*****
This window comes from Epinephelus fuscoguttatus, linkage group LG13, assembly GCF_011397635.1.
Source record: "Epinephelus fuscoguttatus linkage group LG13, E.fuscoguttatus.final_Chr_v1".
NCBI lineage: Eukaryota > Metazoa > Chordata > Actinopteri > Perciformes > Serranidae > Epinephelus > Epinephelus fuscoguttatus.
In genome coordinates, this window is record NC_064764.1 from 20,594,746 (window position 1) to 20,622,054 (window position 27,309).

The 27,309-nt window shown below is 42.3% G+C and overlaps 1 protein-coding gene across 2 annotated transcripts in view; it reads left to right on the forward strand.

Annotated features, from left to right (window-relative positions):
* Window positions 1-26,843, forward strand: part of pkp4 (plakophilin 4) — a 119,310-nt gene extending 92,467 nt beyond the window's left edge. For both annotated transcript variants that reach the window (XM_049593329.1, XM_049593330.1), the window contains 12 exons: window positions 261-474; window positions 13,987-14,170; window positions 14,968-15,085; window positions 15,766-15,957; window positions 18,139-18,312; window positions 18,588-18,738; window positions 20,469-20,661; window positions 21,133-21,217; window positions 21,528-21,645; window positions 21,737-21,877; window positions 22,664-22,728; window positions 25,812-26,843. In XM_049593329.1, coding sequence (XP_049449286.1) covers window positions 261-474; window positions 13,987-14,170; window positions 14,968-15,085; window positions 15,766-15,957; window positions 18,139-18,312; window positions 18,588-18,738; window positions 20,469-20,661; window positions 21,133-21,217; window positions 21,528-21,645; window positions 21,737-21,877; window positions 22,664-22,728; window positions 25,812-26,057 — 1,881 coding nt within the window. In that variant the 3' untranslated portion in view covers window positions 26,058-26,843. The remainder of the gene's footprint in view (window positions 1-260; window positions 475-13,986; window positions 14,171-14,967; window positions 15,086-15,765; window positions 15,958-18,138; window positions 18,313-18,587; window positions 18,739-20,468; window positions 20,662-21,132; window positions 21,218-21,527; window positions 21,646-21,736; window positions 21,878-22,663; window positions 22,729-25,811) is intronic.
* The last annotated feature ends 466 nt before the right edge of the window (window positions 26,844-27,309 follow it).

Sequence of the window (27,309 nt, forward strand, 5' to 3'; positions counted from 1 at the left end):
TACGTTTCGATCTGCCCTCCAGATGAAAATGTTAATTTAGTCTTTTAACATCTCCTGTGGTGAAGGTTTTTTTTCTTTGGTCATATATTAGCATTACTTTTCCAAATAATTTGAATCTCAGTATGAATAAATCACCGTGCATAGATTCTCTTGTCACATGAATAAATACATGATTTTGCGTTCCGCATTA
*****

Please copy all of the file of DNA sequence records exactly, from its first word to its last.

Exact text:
This window comes from Epinephelus fuscoguttatus, linkage group LG13, assembly GCF_011397635.1.
Source record: "Epinephelus fuscoguttatus linkage group LG13, E.fuscoguttatus.final_Chr_v1".
NCBI lineage: Eukaryota > Metazoa > Chordata > Actinopteri > Perciformes > Serranidae > Epinephelus > Epinephelus fuscoguttatus.
In genome coordinates, this window is record NC_064764.1 from 20,594,746 (window position 1) to 20,622,054 (window position 27,309).

The 27,309-nt window shown below is 42.3% G+C and overlaps 1 protein-coding gene across 2 annotated transcripts in view; it reads left to right on the forward strand.

Annotated features, from left to right (window-relative positions):
* Window positions 1-26,843, forward strand: part of pkp4 (plakophilin 4) — a 119,310-nt gene extending 92,467 nt beyond the window's left edge. For both annotated transcript variants that reach the window (XM_049593329.1, XM_049593330.1), the window contains 12 exons: window positions 261-474; window positions 13,987-14,170; window positions 14,968-15,085; window positions 15,766-15,957; window positions 18,139-18,312; window positions 18,588-18,738; window positions 20,469-20,661; window positions 21,133-21,217; window positions 21,528-21,645; window positions 21,737-21,877; window positions 22,664-22,728; window positions 25,812-26,843. In XM_049593329.1, coding sequence (XP_049449286.1) covers window positions 261-474; window positions 13,987-14,170; window positions 14,968-15,085; window positions 15,766-15,957; window positions 18,139-18,312; window positions 18,588-18,738; window positions 20,469-20,661; window positions 21,133-21,217; window positions 21,528-21,645; window positions 21,737-21,877; window positions 22,664-22,728; window positions 25,812-26,057 — 1,881 coding nt within the window. In that variant the 3' untranslated portion in view covers window positions 26,058-26,843. The remainder of the gene's footprint in view (window positions 1-260; window positions 475-13,986; window positions 14,171-14,967; window positions 15,086-15,765; window positions 15,958-18,138; window positions 18,313-18,587; window positions 18,739-20,468; window positions 20,662-21,132; window positions 21,218-21,527; window positions 21,646-21,736; window positions 21,878-22,663; window positions 22,729-25,811) is intronic.
* The last annotated feature ends 466 nt before the right edge of the window (window positions 26,844-27,309 follow it).

Sequence of the window (27,309 nt, forward strand, 5' to 3'; positions counted from 1 at the left end):
TACGTTTCGATCTGCCCTCCAGATGAAAATGTTAATTTAGTCTTTTAACATCTCCTGTGGTGAAGGTTTTTTTTCTTTGGTCATATATTAGCATTACTTTTCCAAATAATTTGAATCTCAGTATGAATAAATCACCGTGCATAGATTCTCTTGTCACATGAATAAATACATGATTTTGCGTTCCGCATTA